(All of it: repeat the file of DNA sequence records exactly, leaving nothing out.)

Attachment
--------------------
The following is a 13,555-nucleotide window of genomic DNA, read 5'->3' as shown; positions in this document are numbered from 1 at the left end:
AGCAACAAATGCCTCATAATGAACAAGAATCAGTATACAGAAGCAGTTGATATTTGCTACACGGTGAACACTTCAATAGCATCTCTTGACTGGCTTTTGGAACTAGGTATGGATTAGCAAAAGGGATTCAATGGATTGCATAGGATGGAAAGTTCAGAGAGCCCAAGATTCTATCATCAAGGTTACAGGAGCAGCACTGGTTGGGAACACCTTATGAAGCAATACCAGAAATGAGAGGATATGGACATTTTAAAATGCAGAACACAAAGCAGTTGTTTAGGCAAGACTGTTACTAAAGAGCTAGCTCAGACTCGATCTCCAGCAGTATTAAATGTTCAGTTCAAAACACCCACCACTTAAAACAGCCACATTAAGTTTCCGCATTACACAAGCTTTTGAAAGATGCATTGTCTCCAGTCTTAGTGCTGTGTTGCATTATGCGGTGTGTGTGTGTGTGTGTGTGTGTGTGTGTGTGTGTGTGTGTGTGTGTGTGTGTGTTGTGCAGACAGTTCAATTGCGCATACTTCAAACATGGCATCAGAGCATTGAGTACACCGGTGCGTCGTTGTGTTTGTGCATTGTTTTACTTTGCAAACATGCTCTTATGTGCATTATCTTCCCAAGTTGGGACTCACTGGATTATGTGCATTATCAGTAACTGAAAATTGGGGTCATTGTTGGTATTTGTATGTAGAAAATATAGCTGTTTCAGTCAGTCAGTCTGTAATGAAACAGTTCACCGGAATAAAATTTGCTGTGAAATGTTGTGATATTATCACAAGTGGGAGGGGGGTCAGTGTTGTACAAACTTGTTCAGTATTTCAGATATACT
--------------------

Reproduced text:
The following is a 13,555-nucleotide window of genomic DNA, read 5'->3' as shown; positions in this document are numbered from 1 at the left end:
AGCAACAAATGCCTCATAATGAACAAGAATCAGTATACAGAAGCAGTTGATATTTGCTACACGGTGAACACTTCAATAGCATCTCTTGACTGGCTTTTGGAACTAGGTATGGATTAGCAAAAGGGATTCAATGGATTGCATAGGATGGAAAGTTCAGAGAGCCCAAGATTCTATCATCAAGGTTACAGGAGCAGCACTGGTTGGGAACACCTTATGAAGCAATACCAGAAATGAGAGGATATGGACATTTTAAAATGCAGAACACAAAGCAGTTGTTTAGGCAAGACTGTTACTAAAGAGCTAGCTCAGACTCGATCTCCAGCAGTATTAAATGTTCAGTTCAAAACACCCACCACTTAAAACAGCCACATTAAGTTTCCGCATTACACAAGCTTTTGAAAGATGCATTGTCTCCAGTCTTAGTGCTGTGTTGCATTATGCGGTGTGTGTGTGTGTGTGTGTGTGTGTGTGTGTGTGTGTGTGTGTGTGTGTGTGTGTTGTGCAGACAGTTCAATTGCGCATACTTCAAACATGGCATCAGAGCATTGAGTACACCGGTGCGTCGTTGTGTTTGTGCATTGTTTTACTTTGCAAACATGCTCTTATGTGCATTATCTTCCCAAGTTGGGACTCACTGGATTATGTGCATTATCAGTAACTGAAAATTGGGGTCATTGTTGGTATTTGTATGTAGAAAATATAGCTGTTTCAGTCAGTCAGTCTGTAATGAAACAGTTCACCGGAATAAAATTTGCTGTGAAATGTTGTGATATTATCACAAGTGGGAGGGGGGTCAGTGTTGTACAAACTTGTTCAGTATTTCAGATATACT